Tuesday, October 16, 2007

Thoughts on the Equality of Sin

Nearly two weeks ago my world was rocked. One hellfire and brimstone preacher set up in the free speech zone next to the student union and blasted students and passerby’s for their inequities. Crowds gathered around. Well meaning believers didn’t step foot in the ring for fear of becoming an accessory to the sentiments on display. Those not in the Christian camp had a much larger voice. One student masked as a devil screamed obscenities at the preacher for as long as I was there (the second time) and another person gave a sales pitch for medicinal marijuana. The third time I was there a big bang theorist stepped up to the plate renouncing the existence of God. It was a circus. Like I said, it killed me to watch that as the representation of Christianity.

Now that I have painted the picture; I will confess that I slipped on my words as I witnessed to the people left over in the union. Once the preacher was told to leave the free speech area for another one on Landis Green I started to talk with the big bang guy. More people joined in. Everything was going well, like leading a small bible study and then I slipped. Someone asked me to explain sin. “Easy enough,” I thought. Sin literally means “to miss the mark”. It is to fall short of the life we are called to by God by dishonoring Him or dishonoring each other. Failing to guard each other’s dignity and revere God. Whichever phrase you like. Then he asked me about his sin relative to other sin. The idea I’ve always heard is that sin is the same.

Then, I said something someone had said to me once without thinking about it. A while ago, this person told me that if God is above us and our sin looks like a histogram it’s hard to tell the difference. Our inequities are like micro-machines. I was quickly corrected by someone that said God is all around us. True, I should think before I speak. The curtain is torn and now God is alive in us. Luckily someone else asked a question and bailed me out of having to go deep with the relativity of sin. Then a week later I was waiting for new tires to be put on my car and the relativity of sin hit me. This is what I scribbled down:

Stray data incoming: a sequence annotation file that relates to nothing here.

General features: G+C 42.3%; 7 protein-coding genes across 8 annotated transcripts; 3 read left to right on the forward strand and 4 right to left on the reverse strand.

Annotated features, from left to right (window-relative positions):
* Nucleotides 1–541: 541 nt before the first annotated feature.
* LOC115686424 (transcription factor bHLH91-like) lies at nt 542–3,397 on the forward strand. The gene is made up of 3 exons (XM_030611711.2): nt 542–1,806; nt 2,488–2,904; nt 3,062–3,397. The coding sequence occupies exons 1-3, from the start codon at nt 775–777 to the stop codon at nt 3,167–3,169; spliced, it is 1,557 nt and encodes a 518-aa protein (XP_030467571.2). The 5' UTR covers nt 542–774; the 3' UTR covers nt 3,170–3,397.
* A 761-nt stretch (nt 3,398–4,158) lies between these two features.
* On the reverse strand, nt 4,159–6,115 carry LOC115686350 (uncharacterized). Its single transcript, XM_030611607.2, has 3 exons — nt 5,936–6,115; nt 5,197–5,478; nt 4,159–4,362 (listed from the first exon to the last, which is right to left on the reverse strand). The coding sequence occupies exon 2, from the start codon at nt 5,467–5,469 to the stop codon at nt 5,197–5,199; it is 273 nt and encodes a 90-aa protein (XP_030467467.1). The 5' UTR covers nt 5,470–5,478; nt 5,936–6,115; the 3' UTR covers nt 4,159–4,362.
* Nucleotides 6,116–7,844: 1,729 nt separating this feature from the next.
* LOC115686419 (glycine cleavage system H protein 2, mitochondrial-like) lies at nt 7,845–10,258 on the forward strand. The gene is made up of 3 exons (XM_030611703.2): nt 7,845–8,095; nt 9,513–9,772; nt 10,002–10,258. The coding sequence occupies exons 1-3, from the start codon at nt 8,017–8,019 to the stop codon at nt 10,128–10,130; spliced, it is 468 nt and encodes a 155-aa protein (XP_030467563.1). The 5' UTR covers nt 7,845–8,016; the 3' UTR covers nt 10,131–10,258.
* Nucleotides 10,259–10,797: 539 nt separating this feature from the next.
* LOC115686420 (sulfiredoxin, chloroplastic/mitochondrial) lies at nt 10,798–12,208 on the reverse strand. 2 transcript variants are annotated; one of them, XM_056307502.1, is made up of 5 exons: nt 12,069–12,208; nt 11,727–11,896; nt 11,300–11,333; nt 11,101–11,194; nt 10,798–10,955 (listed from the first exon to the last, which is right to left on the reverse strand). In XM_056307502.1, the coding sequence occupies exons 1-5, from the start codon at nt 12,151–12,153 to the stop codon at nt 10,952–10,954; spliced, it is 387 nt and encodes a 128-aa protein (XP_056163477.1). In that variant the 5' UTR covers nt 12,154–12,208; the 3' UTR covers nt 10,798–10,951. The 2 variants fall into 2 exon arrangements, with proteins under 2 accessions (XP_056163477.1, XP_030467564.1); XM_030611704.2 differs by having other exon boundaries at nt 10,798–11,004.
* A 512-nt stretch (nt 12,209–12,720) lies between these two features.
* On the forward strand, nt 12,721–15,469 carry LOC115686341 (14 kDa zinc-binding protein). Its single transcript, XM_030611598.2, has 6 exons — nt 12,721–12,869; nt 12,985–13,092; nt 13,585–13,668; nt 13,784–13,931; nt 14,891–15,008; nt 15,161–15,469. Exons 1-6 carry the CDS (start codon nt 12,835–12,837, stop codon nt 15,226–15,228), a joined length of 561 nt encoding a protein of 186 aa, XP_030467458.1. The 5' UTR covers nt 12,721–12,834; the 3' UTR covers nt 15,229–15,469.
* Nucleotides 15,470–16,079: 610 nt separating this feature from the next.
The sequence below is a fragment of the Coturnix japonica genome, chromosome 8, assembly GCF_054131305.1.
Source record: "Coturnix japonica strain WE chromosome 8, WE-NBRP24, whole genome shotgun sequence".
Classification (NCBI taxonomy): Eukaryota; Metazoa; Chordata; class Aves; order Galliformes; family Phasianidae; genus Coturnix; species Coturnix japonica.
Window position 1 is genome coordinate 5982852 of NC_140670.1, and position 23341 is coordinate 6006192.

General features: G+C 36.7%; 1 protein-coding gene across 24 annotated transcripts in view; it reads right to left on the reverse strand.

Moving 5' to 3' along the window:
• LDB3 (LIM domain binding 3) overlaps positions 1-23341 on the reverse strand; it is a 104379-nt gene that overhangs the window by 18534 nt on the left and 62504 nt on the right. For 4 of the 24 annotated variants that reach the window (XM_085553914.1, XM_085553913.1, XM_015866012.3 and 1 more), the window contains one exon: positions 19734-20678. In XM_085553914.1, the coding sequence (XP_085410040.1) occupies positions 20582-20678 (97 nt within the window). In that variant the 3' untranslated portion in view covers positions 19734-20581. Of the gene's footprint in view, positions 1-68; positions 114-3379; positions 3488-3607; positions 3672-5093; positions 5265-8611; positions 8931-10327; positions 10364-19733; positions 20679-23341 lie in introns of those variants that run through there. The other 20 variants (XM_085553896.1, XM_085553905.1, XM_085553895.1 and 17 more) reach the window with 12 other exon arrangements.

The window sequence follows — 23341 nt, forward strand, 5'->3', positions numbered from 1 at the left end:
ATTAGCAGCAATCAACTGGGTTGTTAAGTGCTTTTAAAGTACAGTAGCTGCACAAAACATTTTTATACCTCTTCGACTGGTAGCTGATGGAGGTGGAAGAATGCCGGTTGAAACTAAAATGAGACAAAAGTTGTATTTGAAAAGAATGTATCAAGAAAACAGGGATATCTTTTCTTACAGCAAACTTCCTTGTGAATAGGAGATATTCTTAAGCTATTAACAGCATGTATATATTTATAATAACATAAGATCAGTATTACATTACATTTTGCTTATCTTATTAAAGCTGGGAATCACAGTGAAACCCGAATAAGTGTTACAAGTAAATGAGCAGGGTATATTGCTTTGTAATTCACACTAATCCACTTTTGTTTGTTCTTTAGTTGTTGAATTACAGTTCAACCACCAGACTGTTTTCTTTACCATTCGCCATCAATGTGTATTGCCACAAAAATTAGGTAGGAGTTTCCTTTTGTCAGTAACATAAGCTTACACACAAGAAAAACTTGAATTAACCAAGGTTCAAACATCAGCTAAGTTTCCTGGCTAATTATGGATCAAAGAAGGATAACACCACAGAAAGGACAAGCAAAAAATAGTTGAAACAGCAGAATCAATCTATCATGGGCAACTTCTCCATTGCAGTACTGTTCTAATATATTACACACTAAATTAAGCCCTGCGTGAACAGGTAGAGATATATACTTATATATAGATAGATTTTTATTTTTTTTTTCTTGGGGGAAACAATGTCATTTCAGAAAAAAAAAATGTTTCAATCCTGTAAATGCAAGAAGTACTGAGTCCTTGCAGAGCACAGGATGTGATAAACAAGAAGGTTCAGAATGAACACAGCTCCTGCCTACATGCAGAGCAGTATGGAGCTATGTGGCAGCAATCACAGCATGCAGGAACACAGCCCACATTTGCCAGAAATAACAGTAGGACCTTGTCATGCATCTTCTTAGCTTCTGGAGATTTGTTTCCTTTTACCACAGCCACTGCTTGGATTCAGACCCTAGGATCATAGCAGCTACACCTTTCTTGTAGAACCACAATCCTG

Humans assign a relative value to sin, it’s in our nature. The operation of our justice system relies on these relative values. We’re up in arms (as a society) when someone gets out early on parole after committing rape versus stealing a purse. We fear our world has become less safe and we believe we are in danger. I wonder if the reason that God doesn’t seem to assign those relative values is not just because of His wisdom and character but because of the infinite nature of the game God is playing. I don’t mean to say that God is rolling the dice with our life . . .

Mark talked a bit about game theory and life, so I suppose it’s my turn now. Sometimes game theory is just not a good predictor of real life. This infinite game that I referred to in my scribblings is a good example. Economists posit that behavior changes in an infinite game. They cooperate more because they know it’s in their best interest for the future (which doesn’t necessarily mean they’re altruistic). The games however can’t be infinite because the players of the game have a finite number of years on Earth. Then some argue that people could continue to play the game in their afterlife. Mark and I both agree this is a bunch of junk. When I die I don’t think economics is going to play much of a role in my heavenly existence. I won’t be a gamer.

God as a player in the infinite game however seems much more appropriate because He has been, is, and always will be. The reason this would matter is because God ultimately sees things in the long run view and works for the benefit of His creation. To see this we need only look as far as the servant hood of Jesus. Something Jesus also did very well is challenge people. One line in particular sticks out to me:

I tell you, my friends, do not be afraid of those who kill the body and after that can do no more. But I will show you whom you should fear: Fear him who, after the killing of the body, has power to throw you into hell. Yes, I tell you, fear him. -Luke 12:4-5

We're to play like it's an infinite game even though it's finite.

I could get into the justice system and the relative values that we place on some crimes (sin) over others and how we view this as correct because of the finite life we are living but I have to do my homework. Last thing, yesterday, Mark told me something awesome about the relativity. We can't assign the values because the consequences of our own selfishness, for instance, aren't as obvious as the consequences of theft or murder.

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